The Advisory Council on Historic Preservation

Shaping National Preservation Policy

Public Archaeology

Ensuring a better understanding and appreciation for the unwritten history and pre-European cultures in the U.S. through archaeology.

The nation’s archaeological heritage, representing thousands of years of unwritten indigenous cultures as well as hundreds of years of historic settlement, is extremely diverse and valuable to our understanding of the past. Unfortunately it is often hidden under the ground. The identification, analysis, and treatment of archaeological resources have long been a mainstay of the Section 106 process and the ACHP’s programmatic preservation and mitigation efforts.

When the ACHP was created by the NHPA in the 1960s, it received assistance from the National Park Service (NPS) for archaeological advice as needed. However, the ACHP rarely needed such advice, as it reviewed only undertakings affecting properties already included in the National Register, and very few archaeological sites fell into this category. The consideration of archaeological sites as eligible for the National Register changed in the early 1970s with Executive Order 11593, “Protection and Enhancement of the Cultural Environment,” as well as a later amendment to the NHPA. Agencies were directed to identify and evaluate such resources, and take action to protect significant sites. Land managing agencies started hiring or contracting with archaeologists and trying to determine the effects of their actions on archaeological sites. The passage of the Archaeological and Historic Preservation Act of 1974 provided federal funding authority for such projects and removed the excuse that some agencies had previously used to avoid dealing with archaeology.

As a result, the ACHP began seeing more Section 106 cases involving archaeology and hired professional staff.   A series of dams and other large projects in the west, Midwest, and southeast U.S. in the late 1970s and 1980s resulted in significant government scrutiny of archaeology, its cost, and its public benefits. A major dam and reservoir in California, New Melones, became the subject of Congressional and Government Accountability Office scrutiny. Large scale highway construction projects also led to considerable archaeological study. The Tellico Dam being undertaken by the Tennessee Valley Authority affecting historic Cherokee and prehistoric cultural sites also typified the large-scale archaeology being done in the southeast that was subject to Section 106 review.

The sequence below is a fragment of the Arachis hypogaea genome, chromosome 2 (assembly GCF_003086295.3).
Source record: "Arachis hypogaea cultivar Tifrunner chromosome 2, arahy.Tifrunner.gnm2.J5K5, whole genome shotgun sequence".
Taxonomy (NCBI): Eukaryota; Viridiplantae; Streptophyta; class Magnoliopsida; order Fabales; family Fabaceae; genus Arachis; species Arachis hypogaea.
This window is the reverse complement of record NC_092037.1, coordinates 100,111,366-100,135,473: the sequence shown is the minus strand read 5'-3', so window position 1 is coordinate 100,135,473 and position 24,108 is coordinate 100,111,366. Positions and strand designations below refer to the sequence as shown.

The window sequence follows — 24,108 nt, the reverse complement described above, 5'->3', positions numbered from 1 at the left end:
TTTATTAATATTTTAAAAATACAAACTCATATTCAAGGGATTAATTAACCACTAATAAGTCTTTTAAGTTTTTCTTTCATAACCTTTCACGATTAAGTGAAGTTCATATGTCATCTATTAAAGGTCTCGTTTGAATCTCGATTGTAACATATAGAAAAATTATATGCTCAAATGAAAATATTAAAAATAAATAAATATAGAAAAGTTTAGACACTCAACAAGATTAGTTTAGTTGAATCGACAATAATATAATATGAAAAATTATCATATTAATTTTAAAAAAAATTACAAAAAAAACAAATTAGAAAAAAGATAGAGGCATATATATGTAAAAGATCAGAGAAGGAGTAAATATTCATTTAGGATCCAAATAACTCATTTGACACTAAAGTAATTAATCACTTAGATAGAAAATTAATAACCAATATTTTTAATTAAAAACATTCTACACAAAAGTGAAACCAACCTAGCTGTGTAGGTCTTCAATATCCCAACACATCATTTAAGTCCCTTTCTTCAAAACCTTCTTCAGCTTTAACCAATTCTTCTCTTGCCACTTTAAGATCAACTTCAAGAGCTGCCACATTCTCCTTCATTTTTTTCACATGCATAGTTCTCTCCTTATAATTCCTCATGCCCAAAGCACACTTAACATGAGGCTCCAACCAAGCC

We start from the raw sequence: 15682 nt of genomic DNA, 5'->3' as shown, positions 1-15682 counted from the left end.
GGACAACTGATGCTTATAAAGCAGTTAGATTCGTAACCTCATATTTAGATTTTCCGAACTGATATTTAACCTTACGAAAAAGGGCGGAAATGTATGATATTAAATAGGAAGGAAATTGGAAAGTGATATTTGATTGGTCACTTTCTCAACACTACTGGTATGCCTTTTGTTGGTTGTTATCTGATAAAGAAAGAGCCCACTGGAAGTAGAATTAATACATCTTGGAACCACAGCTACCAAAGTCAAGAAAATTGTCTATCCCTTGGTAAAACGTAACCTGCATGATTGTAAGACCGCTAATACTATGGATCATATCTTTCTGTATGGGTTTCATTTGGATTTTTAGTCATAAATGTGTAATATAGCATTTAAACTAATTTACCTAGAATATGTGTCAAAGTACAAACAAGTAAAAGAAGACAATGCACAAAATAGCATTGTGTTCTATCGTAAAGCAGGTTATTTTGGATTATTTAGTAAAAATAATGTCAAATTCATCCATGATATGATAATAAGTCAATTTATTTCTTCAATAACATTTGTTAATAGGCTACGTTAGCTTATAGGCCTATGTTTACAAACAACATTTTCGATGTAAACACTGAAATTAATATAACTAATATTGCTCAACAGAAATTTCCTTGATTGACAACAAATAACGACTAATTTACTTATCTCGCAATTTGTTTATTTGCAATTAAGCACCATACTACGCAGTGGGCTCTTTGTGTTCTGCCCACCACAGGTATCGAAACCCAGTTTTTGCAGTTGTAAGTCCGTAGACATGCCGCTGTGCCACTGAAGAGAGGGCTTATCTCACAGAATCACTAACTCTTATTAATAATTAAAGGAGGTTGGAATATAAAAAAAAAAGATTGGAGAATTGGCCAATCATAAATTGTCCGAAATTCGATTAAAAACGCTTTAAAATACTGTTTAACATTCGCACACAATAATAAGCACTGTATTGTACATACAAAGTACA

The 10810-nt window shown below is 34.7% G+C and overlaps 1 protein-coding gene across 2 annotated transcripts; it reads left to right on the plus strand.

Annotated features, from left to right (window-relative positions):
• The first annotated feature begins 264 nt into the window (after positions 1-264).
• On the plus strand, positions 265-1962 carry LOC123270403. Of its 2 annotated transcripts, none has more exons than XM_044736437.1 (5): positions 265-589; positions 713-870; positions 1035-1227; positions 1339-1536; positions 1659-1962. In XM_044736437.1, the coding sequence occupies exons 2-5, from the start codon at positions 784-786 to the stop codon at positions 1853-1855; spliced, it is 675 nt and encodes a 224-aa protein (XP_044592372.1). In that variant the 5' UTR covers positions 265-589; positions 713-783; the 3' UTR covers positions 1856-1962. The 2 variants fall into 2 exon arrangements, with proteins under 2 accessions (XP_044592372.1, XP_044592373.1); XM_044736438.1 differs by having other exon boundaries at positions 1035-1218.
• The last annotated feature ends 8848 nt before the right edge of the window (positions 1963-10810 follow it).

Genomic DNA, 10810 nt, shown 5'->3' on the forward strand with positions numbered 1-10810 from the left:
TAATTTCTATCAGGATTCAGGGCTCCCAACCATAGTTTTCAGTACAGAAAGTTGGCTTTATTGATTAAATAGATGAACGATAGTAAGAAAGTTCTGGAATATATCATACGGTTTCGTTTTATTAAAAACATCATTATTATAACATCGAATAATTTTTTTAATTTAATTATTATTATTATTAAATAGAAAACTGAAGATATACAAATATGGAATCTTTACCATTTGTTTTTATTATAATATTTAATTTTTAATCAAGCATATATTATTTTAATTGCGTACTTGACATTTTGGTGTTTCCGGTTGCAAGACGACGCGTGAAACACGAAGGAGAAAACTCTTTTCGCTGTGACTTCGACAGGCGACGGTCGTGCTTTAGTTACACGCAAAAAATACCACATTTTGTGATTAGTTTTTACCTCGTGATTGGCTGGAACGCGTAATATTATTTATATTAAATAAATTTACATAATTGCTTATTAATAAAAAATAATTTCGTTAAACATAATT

For these and related reasons, the ACHP formed a task force in 1978 and developed guidance on archaeological data recovery, proper design of meaningful archaeological research, and related concerns. Guidance from both NPS and the ACHP also addressed archaeological survey to identify and evaluate sites. A developing trend at the time was to view archaeological sites, unlike historic buildings, structures, and districts, as properties that could routinely be “preserved” through recovery of their data or information about the past by excavation. This, in turn, led to the development of the guidance document, “Treatment of Archaeological Properties:  A Handbook” (1980), an early attempt to establish consistent policy about how archaeological issues should be dealt with in the Section 106 process.

Want to explore this topic further? Check out these original documents and interviews with key players from the ACHP archive!


Julia King– Written

About the Burial Policy and the fact that it does not prescribe an outcome. Just to say, this I think was the Archaeology Task Force’s most important accomplishment during my term. I heard from archaeologists that it should have mandated scientific study and from tribes that it should’ve mandated no study whatsoever. Then again, I heard from some archaeologists who clearly understood indigenous concerns regarding human remains and burial sites, and from some tribes who wanted study of remains for a variety of reasons. Read more

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